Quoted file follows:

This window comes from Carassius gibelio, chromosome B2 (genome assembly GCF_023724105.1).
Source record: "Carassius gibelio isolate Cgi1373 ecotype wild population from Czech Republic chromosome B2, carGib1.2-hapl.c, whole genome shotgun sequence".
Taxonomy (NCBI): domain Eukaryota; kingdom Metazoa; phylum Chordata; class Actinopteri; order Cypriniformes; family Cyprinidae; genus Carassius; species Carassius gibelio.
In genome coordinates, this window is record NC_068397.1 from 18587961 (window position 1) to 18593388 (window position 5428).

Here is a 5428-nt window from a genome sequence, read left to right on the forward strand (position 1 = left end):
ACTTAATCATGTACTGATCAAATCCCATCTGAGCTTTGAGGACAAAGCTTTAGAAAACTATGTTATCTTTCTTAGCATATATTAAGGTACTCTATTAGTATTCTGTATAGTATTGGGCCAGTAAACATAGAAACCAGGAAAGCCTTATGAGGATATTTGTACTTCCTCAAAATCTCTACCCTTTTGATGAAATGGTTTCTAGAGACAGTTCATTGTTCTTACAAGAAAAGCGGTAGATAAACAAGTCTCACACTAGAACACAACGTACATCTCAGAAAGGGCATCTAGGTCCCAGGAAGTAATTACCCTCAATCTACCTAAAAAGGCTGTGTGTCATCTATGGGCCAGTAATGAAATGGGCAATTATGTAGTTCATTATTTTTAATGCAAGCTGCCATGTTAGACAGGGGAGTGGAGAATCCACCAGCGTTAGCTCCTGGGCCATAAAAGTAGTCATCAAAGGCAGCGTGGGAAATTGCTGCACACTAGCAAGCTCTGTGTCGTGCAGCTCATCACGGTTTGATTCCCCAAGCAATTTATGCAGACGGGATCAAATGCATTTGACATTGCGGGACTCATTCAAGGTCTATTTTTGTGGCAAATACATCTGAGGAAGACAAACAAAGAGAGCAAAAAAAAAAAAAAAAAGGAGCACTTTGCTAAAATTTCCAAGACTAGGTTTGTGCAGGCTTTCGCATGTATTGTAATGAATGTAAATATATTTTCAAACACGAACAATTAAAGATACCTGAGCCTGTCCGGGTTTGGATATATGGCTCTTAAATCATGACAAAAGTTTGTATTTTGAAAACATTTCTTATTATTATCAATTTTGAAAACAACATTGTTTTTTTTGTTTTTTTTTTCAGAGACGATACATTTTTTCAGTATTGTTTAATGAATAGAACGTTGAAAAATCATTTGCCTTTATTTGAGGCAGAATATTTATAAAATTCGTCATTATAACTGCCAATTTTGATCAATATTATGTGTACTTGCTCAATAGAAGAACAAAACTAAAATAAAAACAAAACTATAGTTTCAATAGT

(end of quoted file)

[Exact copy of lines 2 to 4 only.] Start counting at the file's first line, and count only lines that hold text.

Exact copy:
Source record: "Carassius gibelio isolate Cgi1373 ecotype wild population from Czech Republic chromosome B2, carGib1.2-hapl.c, whole genome shotgun sequence".
Taxonomy (NCBI): domain Eukaryota; kingdom Metazoa; phylum Chordata; class Actinopteri; order Cypriniformes; family Cyprinidae; genus Carassius; species Carassius gibelio.
In genome coordinates, this window is record NC_068397.1 from 18587961 (window position 1) to 18593388 (window position 5428).